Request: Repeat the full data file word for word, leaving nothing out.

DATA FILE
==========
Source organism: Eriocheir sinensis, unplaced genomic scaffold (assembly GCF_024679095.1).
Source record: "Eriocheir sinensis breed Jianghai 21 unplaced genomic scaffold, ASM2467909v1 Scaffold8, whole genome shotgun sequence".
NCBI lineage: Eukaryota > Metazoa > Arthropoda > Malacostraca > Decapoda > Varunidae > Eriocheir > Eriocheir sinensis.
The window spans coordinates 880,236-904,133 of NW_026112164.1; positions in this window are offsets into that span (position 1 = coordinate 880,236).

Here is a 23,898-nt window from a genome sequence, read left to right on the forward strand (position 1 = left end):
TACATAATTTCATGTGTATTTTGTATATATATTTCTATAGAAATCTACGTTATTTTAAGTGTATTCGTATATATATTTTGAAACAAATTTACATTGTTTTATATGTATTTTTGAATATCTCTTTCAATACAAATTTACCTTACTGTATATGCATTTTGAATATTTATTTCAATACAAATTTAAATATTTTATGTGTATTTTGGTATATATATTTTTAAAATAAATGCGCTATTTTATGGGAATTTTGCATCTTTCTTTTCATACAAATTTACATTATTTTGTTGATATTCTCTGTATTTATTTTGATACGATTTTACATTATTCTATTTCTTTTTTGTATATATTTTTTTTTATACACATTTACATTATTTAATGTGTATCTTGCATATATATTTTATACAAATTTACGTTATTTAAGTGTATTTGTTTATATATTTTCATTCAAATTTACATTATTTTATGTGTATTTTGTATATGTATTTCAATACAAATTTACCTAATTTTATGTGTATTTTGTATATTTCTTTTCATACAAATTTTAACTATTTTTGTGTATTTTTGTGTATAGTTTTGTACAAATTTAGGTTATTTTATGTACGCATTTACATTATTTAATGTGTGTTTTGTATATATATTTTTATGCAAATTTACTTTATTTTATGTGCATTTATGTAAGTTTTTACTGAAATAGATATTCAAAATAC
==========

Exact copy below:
Source organism: Eriocheir sinensis, unplaced genomic scaffold (assembly GCF_024679095.1).
Source record: "Eriocheir sinensis breed Jianghai 21 unplaced genomic scaffold, ASM2467909v1 Scaffold8, whole genome shotgun sequence".
NCBI lineage: Eukaryota > Metazoa > Arthropoda > Malacostraca > Decapoda > Varunidae > Eriocheir > Eriocheir sinensis.
The window spans coordinates 880,236-904,133 of NW_026112164.1; positions in this window are offsets into that span (position 1 = coordinate 880,236).

Here is a 23,898-nt window from a genome sequence, read left to right on the forward strand (position 1 = left end):
TACATAATTTCATGTGTATTTTGTATATATATTTCTATAGAAATCTACGTTATTTTAAGTGTATTCGTATATATATTTTGAAACAAATTTACATTGTTTTATATGTATTTTTGAATATCTCTTTCAATACAAATTTACCTTACTGTATATGCATTTTGAATATTTATTTCAATACAAATTTAAATATTTTATGTGTATTTTGGTATATATATTTTTAAAATAAATGCGCTATTTTATGGGAATTTTGCATCTTTCTTTTCATACAAATTTACATTATTTTGTTGATATTCTCTGTATTTATTTTGATACGATTTTACATTATTCTATTTCTTTTTTGTATATATTTTTTTTTATACACATTTACATTATTTAATGTGTATCTTGCATATATATTTTATACAAATTTACGTTATTTAAGTGTATTTGTTTATATATTTTCATTCAAATTTACATTATTTTATGTGTATTTTGTATATGTATTTCAATACAAATTTACCTAATTTTATGTGTATTTTGTATATTTCTTTTCATACAAATTTTAACTATTTTTGTGTATTTTTGTGTATAGTTTTGTACAAATTTAGGTTATTTTATGTACGCATTTACATTATTTAATGTGTGTTTTGTATATATATTTTTATGCAAATTTACTTTATTTTATGTGCATTTATGTAAGTTTTTACTGAAATAGATATTCAAAATAC